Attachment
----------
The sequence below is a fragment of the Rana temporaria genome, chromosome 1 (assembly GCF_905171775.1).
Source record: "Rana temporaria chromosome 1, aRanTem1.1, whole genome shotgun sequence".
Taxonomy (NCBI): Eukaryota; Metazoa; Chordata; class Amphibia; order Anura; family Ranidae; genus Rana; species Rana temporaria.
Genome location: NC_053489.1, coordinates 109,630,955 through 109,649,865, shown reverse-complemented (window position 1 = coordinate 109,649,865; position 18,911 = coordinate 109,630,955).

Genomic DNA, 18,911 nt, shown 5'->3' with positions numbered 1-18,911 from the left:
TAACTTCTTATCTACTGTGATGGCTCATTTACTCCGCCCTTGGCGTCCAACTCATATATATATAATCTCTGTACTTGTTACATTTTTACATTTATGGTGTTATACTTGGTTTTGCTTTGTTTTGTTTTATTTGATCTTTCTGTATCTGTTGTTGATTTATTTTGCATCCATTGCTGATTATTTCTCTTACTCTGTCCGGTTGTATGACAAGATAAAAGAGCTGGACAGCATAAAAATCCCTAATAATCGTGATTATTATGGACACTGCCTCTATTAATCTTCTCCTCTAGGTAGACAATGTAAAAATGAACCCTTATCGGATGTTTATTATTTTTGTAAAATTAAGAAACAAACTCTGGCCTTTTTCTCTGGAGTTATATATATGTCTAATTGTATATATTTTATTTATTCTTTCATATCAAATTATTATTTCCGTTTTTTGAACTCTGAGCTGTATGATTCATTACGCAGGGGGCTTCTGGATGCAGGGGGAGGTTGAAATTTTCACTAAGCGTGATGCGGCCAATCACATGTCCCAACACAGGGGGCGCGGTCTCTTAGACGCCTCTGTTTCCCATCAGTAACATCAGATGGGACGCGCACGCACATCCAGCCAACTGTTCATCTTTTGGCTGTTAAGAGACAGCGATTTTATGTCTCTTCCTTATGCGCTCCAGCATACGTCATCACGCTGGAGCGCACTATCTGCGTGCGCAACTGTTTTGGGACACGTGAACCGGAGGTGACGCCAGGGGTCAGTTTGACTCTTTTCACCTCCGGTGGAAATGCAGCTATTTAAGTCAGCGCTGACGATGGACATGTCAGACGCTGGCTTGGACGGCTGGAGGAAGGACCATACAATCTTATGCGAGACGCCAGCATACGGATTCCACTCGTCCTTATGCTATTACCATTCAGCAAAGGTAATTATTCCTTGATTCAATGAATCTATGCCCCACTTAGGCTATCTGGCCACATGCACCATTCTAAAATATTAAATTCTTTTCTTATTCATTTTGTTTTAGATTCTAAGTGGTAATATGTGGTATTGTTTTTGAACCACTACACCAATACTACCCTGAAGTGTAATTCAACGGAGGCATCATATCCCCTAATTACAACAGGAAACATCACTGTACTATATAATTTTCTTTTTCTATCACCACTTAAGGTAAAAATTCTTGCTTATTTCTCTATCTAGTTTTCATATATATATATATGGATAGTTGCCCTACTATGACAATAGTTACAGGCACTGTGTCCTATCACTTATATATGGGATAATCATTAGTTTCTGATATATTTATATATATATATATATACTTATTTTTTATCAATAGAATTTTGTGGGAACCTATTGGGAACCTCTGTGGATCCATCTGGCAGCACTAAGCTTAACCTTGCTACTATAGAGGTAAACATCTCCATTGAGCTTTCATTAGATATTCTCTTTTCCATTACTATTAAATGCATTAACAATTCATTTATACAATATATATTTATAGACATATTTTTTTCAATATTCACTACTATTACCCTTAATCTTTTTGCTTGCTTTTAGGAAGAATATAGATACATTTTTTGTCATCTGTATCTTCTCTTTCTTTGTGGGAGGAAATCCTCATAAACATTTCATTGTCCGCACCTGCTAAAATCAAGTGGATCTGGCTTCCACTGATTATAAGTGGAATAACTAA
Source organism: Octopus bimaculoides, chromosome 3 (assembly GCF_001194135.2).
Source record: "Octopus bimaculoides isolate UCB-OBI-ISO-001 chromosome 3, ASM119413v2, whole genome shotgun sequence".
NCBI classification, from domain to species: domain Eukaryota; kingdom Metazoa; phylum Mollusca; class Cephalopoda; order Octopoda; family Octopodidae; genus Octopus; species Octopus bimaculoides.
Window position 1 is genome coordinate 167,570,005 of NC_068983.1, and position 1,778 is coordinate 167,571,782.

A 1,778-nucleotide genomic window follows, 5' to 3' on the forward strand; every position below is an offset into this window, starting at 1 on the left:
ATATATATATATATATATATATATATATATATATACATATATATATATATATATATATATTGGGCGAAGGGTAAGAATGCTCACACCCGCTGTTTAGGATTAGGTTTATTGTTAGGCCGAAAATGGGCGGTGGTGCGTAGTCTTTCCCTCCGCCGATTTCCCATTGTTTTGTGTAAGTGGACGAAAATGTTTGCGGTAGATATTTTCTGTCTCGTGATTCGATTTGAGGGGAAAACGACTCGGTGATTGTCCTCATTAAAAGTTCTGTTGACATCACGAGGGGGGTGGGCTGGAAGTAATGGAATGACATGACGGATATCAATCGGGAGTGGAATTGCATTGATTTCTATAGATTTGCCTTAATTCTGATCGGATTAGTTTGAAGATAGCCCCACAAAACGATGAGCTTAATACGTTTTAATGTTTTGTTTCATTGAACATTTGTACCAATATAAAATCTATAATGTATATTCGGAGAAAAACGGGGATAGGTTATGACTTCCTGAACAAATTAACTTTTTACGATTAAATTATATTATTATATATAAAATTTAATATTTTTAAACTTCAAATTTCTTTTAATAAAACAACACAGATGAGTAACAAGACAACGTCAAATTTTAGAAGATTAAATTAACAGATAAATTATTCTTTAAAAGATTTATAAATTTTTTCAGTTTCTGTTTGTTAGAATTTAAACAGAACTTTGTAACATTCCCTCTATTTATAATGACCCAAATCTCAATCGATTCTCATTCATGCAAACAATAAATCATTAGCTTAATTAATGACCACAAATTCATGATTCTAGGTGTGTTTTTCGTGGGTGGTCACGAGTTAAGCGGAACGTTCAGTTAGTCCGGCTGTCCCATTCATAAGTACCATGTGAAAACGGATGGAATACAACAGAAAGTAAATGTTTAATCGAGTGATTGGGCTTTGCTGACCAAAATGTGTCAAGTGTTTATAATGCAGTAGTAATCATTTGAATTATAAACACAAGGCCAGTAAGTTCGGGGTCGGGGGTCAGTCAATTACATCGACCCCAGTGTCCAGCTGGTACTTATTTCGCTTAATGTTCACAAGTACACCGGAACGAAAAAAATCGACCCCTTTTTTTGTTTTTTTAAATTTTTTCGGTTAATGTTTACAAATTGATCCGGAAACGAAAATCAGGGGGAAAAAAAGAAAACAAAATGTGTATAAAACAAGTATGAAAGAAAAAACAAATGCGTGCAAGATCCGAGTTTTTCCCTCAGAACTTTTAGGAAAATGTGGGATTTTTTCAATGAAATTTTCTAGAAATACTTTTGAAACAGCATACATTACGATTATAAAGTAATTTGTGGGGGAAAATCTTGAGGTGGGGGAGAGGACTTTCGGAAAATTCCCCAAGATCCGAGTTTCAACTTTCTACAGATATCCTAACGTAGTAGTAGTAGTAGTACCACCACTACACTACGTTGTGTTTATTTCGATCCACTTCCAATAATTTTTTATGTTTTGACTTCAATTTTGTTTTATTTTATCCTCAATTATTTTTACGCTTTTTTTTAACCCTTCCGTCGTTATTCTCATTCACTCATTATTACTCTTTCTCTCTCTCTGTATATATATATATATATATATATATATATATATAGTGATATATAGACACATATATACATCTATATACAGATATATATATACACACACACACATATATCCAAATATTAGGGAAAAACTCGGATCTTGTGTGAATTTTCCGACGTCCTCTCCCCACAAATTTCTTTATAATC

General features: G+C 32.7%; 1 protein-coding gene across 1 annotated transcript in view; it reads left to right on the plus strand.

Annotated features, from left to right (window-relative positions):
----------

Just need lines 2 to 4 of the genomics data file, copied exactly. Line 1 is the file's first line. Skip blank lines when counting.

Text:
Source record: "Rana temporaria chromosome 1, aRanTem1.1, whole genome shotgun sequence".
Taxonomy (NCBI): Eukaryota; Metazoa; Chordata; class Amphibia; order Anura; family Ranidae; genus Rana; species Rana temporaria.
Genome location: NC_053489.1, coordinates 109,630,955 through 109,649,865, shown reverse-complemented (window position 1 = coordinate 109,649,865; position 18,911 = coordinate 109,630,955).